A tumour-related fever is a paraneoplastic manifestation of cancer where a fever occurs due to the cancer rather than an infection.
A paraneoplastic fever is much less common than an infection-related fever.
The most common cancers causing a neoplastic fever are:
- Haematological malignancies
- Atrial myxomas
- Renal cell cancer
- Liver metastases
The biochemical abnormalities leading to a paraneoplastic fever is not understood but the mechanism probably varies between patients. Release of various cytokines such as prostaglandins (PGE), interleukins (IL) and tumour necrosis factor (TNF) are probably involved.
In lymphomas, IL-6 is associated with B symptoms and both IL-6 levels and B symptoms are connected with a worse prognosis in diffuse large B cell lymphoma.
In any patient with a malignancy and a fever, the initial presumption should be that there is an infectious aetiology; a paraneoplastic fever is a diagnosis of exclusion. If a number of days or weeks pass without a clear infectious aetioloy becoming apparent, then the suspicion for a paraneoplastic fever should be high. The fever is typically high and does not respond to paracetamol. Often the patient does not look toxic and there are no rigors, nor tachycardia or low blood pressure.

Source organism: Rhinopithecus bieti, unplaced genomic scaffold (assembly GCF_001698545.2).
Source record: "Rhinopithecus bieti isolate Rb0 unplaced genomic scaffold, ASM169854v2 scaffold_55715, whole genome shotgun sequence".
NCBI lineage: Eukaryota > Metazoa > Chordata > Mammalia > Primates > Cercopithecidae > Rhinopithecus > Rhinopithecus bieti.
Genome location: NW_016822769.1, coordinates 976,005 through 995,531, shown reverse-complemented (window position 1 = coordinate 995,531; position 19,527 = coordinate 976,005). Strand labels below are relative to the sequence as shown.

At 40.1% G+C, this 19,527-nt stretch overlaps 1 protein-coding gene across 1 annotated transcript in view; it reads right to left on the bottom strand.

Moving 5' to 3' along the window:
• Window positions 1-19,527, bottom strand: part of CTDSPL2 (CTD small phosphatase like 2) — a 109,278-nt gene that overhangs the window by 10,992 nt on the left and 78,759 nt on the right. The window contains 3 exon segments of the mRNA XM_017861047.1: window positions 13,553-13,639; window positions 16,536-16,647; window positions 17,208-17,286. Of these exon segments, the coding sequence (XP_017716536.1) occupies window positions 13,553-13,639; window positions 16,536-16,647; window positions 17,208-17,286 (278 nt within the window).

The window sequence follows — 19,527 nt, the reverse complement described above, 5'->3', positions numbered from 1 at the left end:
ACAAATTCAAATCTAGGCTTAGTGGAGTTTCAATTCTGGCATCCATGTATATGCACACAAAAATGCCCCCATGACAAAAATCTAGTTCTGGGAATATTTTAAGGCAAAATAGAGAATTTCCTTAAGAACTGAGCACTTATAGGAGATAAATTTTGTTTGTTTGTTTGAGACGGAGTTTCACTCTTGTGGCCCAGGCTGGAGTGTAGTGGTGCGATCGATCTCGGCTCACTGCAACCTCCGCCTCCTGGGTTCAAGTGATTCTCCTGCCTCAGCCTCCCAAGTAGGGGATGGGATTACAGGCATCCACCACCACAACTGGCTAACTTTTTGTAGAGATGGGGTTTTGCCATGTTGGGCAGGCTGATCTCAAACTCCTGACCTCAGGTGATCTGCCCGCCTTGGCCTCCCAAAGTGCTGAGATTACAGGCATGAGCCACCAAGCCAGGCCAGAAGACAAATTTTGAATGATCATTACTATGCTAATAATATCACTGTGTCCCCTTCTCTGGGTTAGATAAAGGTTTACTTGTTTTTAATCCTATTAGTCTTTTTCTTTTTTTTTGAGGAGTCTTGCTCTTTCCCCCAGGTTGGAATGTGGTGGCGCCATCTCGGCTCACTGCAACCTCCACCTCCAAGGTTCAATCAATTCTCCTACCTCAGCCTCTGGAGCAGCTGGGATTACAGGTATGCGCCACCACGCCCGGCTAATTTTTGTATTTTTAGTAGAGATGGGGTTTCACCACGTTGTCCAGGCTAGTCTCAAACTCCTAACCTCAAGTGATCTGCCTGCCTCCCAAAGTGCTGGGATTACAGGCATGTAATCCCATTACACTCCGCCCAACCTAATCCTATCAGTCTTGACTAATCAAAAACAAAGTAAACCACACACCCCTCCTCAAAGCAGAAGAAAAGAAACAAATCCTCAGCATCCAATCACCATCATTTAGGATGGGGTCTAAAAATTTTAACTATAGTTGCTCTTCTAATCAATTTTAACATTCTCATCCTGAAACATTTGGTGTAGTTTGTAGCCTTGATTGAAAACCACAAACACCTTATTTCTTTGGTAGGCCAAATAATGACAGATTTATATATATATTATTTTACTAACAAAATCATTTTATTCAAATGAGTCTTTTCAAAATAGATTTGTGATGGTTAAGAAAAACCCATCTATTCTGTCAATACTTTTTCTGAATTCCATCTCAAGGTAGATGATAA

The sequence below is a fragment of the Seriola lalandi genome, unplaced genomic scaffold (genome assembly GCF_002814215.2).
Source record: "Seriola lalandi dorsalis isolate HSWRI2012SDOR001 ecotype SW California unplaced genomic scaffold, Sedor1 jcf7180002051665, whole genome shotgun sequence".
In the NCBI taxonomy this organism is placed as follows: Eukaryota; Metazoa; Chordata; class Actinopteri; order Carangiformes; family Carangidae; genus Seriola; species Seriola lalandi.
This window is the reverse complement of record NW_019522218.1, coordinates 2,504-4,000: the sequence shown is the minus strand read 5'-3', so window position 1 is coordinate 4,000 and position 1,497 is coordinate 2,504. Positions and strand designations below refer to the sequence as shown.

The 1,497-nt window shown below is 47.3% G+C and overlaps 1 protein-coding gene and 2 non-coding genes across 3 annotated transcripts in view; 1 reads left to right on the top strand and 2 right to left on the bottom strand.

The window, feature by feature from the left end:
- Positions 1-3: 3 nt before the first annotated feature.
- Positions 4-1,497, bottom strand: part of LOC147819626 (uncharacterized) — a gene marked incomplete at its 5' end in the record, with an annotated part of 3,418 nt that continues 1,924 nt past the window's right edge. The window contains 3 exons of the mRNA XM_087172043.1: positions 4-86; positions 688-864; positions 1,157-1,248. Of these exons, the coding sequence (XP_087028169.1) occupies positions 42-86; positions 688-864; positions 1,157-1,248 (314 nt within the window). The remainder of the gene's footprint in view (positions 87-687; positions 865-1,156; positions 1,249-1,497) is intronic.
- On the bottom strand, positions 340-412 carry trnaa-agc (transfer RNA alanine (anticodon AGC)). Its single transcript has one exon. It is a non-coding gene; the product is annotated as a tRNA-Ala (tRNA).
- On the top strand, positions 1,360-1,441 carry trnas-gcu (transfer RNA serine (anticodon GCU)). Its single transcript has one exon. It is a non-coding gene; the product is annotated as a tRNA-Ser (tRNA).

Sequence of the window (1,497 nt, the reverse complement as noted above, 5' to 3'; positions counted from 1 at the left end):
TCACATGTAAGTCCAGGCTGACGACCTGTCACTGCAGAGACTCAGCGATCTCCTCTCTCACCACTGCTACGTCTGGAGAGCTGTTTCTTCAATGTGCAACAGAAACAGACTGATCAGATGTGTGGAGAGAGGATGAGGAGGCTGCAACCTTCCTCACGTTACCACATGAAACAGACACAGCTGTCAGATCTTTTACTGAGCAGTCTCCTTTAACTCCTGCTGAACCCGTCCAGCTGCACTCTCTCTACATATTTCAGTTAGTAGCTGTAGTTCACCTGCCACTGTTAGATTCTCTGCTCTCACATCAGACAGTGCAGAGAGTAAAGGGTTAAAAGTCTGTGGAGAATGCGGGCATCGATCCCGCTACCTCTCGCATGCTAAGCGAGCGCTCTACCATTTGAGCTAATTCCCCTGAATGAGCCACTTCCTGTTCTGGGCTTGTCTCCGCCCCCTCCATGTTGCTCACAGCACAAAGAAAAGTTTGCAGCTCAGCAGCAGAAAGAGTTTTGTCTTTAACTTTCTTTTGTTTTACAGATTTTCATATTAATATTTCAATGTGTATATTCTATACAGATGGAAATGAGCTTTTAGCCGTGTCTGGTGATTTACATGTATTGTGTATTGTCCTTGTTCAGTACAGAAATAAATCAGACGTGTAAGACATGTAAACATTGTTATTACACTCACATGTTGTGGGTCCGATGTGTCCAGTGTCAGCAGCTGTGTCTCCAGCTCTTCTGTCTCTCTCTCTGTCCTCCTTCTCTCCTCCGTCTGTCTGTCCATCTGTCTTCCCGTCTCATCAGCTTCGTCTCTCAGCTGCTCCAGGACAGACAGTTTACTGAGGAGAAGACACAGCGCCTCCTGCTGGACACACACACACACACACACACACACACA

Naproxen and NSAIDs
In a study in the 1980s 14 of 15 patients had complete resolution of fever within 24 hours of commnencing naproxen 250 mg orally twice daily. In this same study, 7 patients had a non-tumour fever (5 infection, 2 connective tissue disease) and in none of these patients did the fever respond to naproxen. A larger more recent study however showed no difference in efficacy for naproxen between tumour-related fevers and fevers of other causes.